Akai Solo on remaining grounded and authentic through hip-hop
By Curtis Ashley, Music Director & Editor
The rap game is all sorts of fucked up. Lately, many listeners are interested in quantity over quality. This results in the over-saturation of “mumble-rap” from mainstream artists. Said artists receive excessive amounts of media attention, with the end product being a bunch of copy-cats. Even so, Brooklyn-MC Akai Solo manages to maintain his unique identity.
The 23-year-old up-and-coming rapper chopped it up with HangTime Music at Evergreen Playground, not too far from his home in Bushwick. There, the artist explained the many different facets of his life that come together to create the phenom we know as Akai Solo.
HangTime: Your last mixtape, Crush Everything, really convinces your listeners that you are nothing like other MC’s coming out of this borough. We know you have been rapping for a while, so we are interested in how you came to your style of rap.
Akai Solo: I feel like I’ve been taking an ice pick to my shit over time. Now I’m sculpting into something that is more me. And I feel like my shit has always been ‘me,’ cause I don’t come across people that sound like me. I feel like now it’s at a point where I know for a fact that this is my truth, and I’ve just been trying to carve my truth.
I feel like we’re at a current place in music where people are accepting the fact that they have to pick one or the other. I don’t think you do. If you want to have a melodic breakdown hook on this record, and then on the next one you just bar-out, do that. You’re still the artist. Don’t let people try to compartmentalize aspects of yourself. You create your own box and you put what you see fit in to it; or don’t use a box. I just lay my shit out right here on the street, and have people just pull up and spectate.
HT: Still thinking about Crush Everything, what’s up with the artwork on that one. We don’t need to ask if you’re an anime fan, but tell us about the artwork for that project, and a little bit about the mixtape in general.
AS: That’s Mikazuki Augus, one of the protagonist from Mobile Suit Gundam: Iron-Blooded Orphans. I felt mad parallels with that nigga. He also had the tunnel vision, and he had the strong moral code but at the same time he was ambiguous. He wasn’t a goody two-shoes type of nigga. I feel like that’s the most authentic account of a human experience that you’re gonna get.
The energy behind Crush Everything is just that: to not let anything confine you, stick true to your truth, and to trailblaze accordingly with or without support. When I wanted something that encapsulated that idea, like an image that went with that idea and feeling, that nigga came up.
HT: What are some other things you do, besides making music and watching anime, that you like to do in your free time?
AS: I’m reading manga, watching a documentary, or walking dogs for some bread.
HT: Nice. Well something that we see you doing other than making music is performing your own stuff. Tell us a little bit about the importance of the live performance.
AS: I just like performing. An artist’s live shows are a completely different experience from the studio, or the private bumping when someone’s on their way from place-to-place. ‘Responsibility’ is such an interesting word. I feel like you have a responsibility as an artist to be able to have your fans be able to differentiate the experience. And that experience keeps them coming back. Also, the way the music industry is shifting now, a lot of artists’ power and control is rooted in touring, and pulling up and being able to do your own shows. You have your merch set up, and now you have a way to generate revenue that hasn’t been touched by big bro yet. Touring has its strengths, just in the fact that it keeps you more in charge of your pieces.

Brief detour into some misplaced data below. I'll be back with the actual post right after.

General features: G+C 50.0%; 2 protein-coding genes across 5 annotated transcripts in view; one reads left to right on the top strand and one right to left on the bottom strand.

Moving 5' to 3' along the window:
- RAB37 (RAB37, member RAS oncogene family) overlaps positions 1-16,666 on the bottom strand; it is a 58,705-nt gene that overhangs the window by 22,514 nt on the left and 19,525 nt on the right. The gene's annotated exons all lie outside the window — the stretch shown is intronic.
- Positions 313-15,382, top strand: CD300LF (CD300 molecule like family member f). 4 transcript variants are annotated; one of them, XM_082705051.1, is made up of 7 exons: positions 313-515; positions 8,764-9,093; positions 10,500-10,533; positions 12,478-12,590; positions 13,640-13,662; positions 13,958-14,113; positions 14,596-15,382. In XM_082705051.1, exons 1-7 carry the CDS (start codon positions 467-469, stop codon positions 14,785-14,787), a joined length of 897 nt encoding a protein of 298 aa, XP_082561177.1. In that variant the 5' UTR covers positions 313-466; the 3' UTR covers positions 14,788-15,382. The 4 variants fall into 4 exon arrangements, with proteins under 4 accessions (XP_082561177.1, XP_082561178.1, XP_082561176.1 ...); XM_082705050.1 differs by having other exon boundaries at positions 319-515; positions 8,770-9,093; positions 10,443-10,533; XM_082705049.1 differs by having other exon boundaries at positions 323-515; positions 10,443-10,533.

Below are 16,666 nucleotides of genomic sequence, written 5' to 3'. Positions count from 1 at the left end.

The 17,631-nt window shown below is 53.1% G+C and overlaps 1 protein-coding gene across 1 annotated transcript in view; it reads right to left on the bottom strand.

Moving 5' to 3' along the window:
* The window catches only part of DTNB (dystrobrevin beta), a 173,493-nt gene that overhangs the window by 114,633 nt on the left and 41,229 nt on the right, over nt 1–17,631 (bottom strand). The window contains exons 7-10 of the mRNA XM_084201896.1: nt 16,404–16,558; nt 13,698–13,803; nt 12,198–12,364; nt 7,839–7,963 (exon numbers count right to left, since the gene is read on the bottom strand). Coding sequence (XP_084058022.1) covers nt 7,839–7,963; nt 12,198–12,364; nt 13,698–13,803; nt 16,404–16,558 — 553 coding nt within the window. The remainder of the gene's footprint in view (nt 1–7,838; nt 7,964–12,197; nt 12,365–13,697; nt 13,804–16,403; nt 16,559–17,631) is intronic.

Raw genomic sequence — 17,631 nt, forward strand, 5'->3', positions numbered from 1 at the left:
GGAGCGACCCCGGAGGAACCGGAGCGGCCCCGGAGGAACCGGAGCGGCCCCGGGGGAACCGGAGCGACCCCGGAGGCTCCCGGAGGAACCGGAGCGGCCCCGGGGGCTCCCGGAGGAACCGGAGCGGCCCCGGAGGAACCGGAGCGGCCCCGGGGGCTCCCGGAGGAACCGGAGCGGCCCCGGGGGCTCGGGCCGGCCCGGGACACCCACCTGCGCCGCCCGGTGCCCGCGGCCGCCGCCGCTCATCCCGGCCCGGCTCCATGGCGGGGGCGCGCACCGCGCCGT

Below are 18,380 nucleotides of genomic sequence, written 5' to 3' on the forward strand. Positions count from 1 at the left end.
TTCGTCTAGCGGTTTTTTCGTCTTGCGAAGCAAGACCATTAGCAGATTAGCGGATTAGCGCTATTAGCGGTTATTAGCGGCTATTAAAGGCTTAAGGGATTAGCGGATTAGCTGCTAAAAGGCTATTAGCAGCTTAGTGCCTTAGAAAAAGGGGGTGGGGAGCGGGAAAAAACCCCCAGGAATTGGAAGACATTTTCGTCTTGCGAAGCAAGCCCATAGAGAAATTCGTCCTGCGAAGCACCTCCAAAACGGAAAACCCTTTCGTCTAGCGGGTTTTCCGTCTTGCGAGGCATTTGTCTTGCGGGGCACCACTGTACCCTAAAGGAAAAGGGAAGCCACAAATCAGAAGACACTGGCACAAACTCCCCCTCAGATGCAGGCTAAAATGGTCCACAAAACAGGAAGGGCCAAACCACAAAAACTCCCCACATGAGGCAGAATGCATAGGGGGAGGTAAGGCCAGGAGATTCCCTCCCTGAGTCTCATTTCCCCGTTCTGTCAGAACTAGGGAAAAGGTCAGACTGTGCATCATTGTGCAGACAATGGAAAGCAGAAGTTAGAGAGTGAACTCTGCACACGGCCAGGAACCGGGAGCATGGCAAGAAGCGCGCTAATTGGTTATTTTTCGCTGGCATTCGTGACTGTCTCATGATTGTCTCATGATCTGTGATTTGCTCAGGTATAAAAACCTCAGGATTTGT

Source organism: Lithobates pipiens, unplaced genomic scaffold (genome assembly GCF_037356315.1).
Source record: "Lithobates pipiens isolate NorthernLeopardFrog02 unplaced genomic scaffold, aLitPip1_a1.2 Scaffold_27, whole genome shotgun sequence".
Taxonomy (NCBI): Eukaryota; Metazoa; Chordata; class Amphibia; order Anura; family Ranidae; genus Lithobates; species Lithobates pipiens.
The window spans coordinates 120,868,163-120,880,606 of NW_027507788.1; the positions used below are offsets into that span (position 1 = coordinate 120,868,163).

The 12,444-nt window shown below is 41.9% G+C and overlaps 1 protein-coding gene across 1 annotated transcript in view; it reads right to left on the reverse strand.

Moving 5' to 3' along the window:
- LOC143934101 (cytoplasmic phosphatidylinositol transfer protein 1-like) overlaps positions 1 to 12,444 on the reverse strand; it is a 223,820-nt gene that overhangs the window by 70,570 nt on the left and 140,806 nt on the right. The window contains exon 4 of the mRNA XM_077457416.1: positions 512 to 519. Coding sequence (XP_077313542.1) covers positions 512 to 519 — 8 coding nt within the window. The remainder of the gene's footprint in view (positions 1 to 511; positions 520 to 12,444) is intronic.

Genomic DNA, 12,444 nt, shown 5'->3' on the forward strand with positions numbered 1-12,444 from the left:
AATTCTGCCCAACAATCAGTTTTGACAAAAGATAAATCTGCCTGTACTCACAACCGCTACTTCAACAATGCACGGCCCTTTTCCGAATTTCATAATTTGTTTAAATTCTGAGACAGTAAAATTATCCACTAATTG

I also like live shows because you get to see people. Just looking at people’s faces. Like, I don’t know where you came from today. You could have just came from work. This could have been the first time you came out your crib in a week. Either way I’m glad you’re here, and you not outside doing some other wild, ignorant ass shit. You’re here, and I hope that you take something positive away from this. I like the fact the live show reintroduces the very human component into this whole thing of life, which is interacting and socializing with each other.
HT: It would be dope to see you perform in-person. We can only hope that by your next show, we’ll have some new music to expect. What’s the situation there?
AS: Right now, the thing that’s next up is From The Burning East With Love. That’s an EP that I’ve been working on. That’s project one of five on the conveyor belt. I’m trying to produce, I’m trying to do that shit. I have a project called Alone Throughout Heaven and Earth, that I’m gonna drop, which is produced entirely by me. So far that’s like seven tracks.
HT: You’re compiling a strong arsenal of music. It sounds like you’ve got some really big things in store for the rest of this year and next year. That said, we have to ask you: what is your goal? Where do you want to go in this rap game?
AS: I’m cool with not being a Diddy. But it’s a different type of regard with how I want my pen to hit niggas. In that regard, I’m trying to be the nastiest nigga. I’m trying to shit on Jay-Z, trying to hit on Biggie. Like I’m trying to hit that echelon, but without the Ciroc deal. We have a lot of the same ideas. I’m on that map of thinking, with having the shit branch out and extend to different things, but regardless of anything, I don’t ever want my pen to be argued. Only argue over levels of nice it was. The number-one headband is what I’m after.
Since this talk, Solo blessed our ears with From The Burning East With Love, so go check that out ASAP.